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Metabolic engineering for improved fermentation of pentoses by yeastsAuthor(s): T. W. Jeffries; Jin. Y.-S.
Source: Applied microbiology and biotechnology. Vol. 63 (2004): Pages 495-509.
Publication Series: Miscellaneous Publication
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DescriptionThe fermentation of xylose is essential for the bioconversion of lignocellulose to fuels and chemicals, but wild-type strains of Saccharomyces cerevisiae do not metabolize xylose, so researchers have engineered xylose metabolism in this yeast. Glucose transporters mediate xylose uptake, but no transporter specific for xylose has yet been identified. Over-expressing genes for aldose (xylose) reductase, xylitol dehydrogenase and moderate levels of xylulokinase enable xylose assimilation and fermentation, but a balanced supply of NAD(P) and NAD(P)H must be maintained to avoid xylitol production. Reducing production of NADPH by blocking the oxidative pentose phosphate cycle can reduce xylitol formation, but this occurs at the expense of xylose assimilation. Respiration is critical for growth on xylose by both native xylose- ermenting yeasts and recombinant S, cerevisiae. Anaerobic growth by recombinant mutants has been reported. Reducing the respiration capacity of xylose metabolizing yeasts increases ethanol production. Recently, two routes for arabinose metabolism have been engineered in S. cerevisiae and adapted strains of Pichia stipitis have been shown to ferment hydrolysates with ethanol yields of 0.45 g g–1 sugar consumed, so commercialization seems feasible for some applications.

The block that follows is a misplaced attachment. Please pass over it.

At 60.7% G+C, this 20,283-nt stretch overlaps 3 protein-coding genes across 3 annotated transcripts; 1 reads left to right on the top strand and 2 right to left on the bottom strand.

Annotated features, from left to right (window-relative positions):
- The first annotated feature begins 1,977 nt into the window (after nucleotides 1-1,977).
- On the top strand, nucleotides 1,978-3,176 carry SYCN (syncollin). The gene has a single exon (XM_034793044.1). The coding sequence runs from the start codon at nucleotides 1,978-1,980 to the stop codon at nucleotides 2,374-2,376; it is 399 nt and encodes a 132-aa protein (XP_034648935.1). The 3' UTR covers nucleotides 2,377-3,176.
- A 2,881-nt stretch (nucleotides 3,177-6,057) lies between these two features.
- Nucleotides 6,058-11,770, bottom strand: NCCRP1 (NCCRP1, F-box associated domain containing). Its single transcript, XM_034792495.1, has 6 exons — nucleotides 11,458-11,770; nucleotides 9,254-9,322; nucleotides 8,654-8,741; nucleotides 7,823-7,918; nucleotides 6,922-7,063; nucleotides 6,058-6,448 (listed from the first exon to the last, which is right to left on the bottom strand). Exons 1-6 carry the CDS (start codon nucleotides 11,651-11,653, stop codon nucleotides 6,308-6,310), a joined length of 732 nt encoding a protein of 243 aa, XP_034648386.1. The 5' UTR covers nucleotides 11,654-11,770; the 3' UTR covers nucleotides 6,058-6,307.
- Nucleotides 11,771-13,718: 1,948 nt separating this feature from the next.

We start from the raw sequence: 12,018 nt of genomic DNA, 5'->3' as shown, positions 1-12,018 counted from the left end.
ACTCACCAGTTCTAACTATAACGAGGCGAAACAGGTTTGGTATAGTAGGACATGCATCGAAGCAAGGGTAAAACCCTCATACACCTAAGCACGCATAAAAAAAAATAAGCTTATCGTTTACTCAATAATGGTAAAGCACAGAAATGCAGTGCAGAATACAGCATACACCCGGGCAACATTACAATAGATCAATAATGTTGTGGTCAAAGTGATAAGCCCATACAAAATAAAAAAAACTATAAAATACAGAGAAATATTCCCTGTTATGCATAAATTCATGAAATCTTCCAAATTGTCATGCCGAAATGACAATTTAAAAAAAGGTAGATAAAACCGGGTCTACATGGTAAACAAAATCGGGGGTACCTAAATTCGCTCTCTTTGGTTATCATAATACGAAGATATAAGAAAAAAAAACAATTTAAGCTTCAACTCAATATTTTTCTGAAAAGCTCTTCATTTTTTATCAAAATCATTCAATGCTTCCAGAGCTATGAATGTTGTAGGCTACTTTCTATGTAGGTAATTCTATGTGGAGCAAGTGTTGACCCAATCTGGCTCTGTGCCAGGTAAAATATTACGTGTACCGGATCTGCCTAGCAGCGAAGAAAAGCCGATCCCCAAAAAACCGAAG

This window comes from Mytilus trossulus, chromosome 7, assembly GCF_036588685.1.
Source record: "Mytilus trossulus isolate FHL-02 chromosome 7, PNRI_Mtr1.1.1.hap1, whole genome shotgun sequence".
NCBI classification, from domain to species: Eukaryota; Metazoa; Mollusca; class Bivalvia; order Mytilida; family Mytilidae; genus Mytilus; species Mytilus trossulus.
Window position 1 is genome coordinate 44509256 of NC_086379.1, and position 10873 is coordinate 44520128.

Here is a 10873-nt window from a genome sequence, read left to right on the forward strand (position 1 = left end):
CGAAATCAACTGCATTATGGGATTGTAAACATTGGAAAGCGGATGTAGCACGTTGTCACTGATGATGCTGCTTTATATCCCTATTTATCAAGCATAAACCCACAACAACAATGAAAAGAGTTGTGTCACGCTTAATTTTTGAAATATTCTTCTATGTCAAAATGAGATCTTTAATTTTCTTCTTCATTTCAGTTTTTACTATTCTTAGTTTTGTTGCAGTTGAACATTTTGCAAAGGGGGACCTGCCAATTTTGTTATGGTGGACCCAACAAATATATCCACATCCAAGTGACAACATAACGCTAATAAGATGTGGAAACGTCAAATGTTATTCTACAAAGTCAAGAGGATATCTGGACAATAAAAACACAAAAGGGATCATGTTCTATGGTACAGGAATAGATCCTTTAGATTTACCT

CitationJeffries, T. W.; Jin. Y.-S. 2004. Metabolic engineering for improved fermentation of pentoses by yeasts. Applied microbiology and biotechnology. Vol. 63 (2004): Pages 495-509.
KeywordsYeasts, pentoses, fermentation, xylose metabolism
- Saccharomyces cerevisiae engineered for xylose metabolism exhibits a respiratory response
- Stoichiometric network constraints on xylose metabolism by recombinant Saccharomyces cerevisiae
Engineering the Pichia stipitis genome for fermentation of hemicellulose hydrolysates
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